You can start planning your next vacation. Or that job or career change you wish you had more time to think about. You know that business idea that you think would be so exciting to launch, but never seem to have the time to focus on? Well, today is a great day to tap into your inner Richard Branson and sketch out a plan, even if you are an entrepreneurial virgin (see what I did right there?)
Time To Give Back
Today you can spend time thinking about how you can give more of yourself to others. You can think about giving of your time or money to worthy causes and charities. Or create a new worthy cause or charity to benefit others.
Today is a great day to put the electronic time wasters in a drawer, so that you can get the most out of this beautiful, rare 25-hour day. Go do more. Take time to recognize, embrace and wallow in the good that is all around you. If time is precious, and life is a gift, a 25-hour day is the most valuable present we will ever have. So be present. Be productive. And spin your extra time into gold.
*If you want to read about more great things consider subscribing to this blog.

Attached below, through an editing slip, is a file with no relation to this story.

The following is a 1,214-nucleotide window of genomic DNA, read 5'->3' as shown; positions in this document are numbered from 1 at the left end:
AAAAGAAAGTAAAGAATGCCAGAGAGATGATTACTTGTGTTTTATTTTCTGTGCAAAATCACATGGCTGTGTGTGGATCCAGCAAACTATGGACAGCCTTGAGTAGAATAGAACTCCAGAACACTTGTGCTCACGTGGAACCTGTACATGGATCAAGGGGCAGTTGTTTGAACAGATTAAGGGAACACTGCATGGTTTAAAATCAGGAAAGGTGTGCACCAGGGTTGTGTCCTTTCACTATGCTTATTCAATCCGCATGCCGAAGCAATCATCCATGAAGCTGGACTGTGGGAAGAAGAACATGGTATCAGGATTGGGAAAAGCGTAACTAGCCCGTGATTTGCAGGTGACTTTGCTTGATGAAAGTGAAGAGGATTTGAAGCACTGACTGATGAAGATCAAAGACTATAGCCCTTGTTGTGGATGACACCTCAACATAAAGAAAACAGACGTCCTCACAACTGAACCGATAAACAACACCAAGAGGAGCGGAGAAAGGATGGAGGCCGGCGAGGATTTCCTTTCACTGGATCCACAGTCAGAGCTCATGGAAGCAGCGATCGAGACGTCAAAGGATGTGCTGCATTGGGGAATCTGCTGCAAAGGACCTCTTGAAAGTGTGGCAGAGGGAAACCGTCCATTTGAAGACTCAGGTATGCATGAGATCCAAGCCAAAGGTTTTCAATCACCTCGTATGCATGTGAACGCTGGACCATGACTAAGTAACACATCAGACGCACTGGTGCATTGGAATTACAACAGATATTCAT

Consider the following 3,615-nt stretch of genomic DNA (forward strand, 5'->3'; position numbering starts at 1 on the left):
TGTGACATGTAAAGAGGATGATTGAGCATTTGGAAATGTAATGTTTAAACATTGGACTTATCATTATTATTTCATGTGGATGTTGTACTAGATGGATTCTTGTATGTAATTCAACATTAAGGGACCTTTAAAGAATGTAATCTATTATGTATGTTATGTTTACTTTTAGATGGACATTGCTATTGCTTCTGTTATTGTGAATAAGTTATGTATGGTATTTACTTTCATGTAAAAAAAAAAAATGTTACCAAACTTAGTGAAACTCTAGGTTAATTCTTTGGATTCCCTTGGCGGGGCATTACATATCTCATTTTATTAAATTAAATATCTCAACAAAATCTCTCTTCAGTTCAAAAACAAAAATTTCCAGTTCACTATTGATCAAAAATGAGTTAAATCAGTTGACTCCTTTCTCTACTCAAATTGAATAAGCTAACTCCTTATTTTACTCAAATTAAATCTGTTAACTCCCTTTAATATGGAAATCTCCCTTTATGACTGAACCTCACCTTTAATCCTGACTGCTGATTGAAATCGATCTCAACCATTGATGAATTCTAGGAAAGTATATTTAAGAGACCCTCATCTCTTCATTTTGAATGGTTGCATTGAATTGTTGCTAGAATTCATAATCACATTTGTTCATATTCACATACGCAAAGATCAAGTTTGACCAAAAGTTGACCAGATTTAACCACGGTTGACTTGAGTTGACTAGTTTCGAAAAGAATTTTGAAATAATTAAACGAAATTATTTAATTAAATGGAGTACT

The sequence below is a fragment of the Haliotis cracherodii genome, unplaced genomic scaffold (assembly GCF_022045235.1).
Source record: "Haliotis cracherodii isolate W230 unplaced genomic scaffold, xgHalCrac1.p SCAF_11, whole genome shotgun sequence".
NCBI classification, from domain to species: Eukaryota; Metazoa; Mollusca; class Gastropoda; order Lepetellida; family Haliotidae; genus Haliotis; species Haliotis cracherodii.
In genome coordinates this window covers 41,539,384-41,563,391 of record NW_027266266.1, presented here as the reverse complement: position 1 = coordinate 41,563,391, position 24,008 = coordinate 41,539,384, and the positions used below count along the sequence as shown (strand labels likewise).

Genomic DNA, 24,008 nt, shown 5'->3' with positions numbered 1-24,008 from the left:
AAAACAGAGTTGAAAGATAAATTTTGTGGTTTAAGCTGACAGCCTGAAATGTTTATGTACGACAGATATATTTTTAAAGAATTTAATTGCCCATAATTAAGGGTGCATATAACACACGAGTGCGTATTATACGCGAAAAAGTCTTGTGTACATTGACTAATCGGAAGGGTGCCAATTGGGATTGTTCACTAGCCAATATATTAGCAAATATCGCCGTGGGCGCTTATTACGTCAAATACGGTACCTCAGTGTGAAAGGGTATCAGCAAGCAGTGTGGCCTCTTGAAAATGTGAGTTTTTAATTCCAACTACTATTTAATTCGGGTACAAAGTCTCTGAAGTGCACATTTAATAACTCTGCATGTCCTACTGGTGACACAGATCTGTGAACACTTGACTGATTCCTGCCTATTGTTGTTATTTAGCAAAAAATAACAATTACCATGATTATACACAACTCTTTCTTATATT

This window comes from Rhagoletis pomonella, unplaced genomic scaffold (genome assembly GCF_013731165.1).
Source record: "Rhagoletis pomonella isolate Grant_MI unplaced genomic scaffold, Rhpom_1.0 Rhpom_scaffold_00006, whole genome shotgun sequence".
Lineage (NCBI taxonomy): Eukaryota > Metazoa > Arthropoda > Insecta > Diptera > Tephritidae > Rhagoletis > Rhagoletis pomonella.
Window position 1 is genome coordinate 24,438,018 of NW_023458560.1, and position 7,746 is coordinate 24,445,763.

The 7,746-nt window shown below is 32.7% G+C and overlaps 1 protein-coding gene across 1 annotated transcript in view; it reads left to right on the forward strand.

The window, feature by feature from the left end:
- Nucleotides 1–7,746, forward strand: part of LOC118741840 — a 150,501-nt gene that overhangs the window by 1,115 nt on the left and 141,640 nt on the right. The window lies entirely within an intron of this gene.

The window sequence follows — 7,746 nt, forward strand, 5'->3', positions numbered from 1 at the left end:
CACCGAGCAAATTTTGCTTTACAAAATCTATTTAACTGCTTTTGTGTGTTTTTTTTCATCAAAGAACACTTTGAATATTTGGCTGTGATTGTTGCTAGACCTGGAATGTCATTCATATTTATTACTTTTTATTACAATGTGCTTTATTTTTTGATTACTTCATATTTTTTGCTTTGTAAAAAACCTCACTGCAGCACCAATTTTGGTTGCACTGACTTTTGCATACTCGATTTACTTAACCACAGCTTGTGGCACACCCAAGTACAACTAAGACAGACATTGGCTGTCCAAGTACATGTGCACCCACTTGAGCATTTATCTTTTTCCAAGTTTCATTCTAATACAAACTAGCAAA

I come from a large family. Actually, I come from two large families. My Dad is one of twelve children. My Mom is one of nine. Both sides of my family have made family a priority. Not only have they committed to a lot of procreating, they have committed to a lot of recreating too. Both The Albrechts and The Spraus have made pilgrimages to the Snow Mountain Ranch in Winter Park, Colorado, which has been rated as the #1 location in America for family reunions. Although how one mountain in Colorado is known as Snow Mountain confounds me. Don’t all of Colorado’s mountains have snow?
Bonding and Building
Family bonding and team building are the focus (or is that foci) of our reunions. We stay in large family cabins that house 40 to 80 people each. We play together, eat together, and enjoy general togetherness together.
On one of the days at each reunion we participate in organized team building exercises. The ranch offers a wide variety of activities that require you to learn how to work with a partner, or an entire team, in order complete a challenge.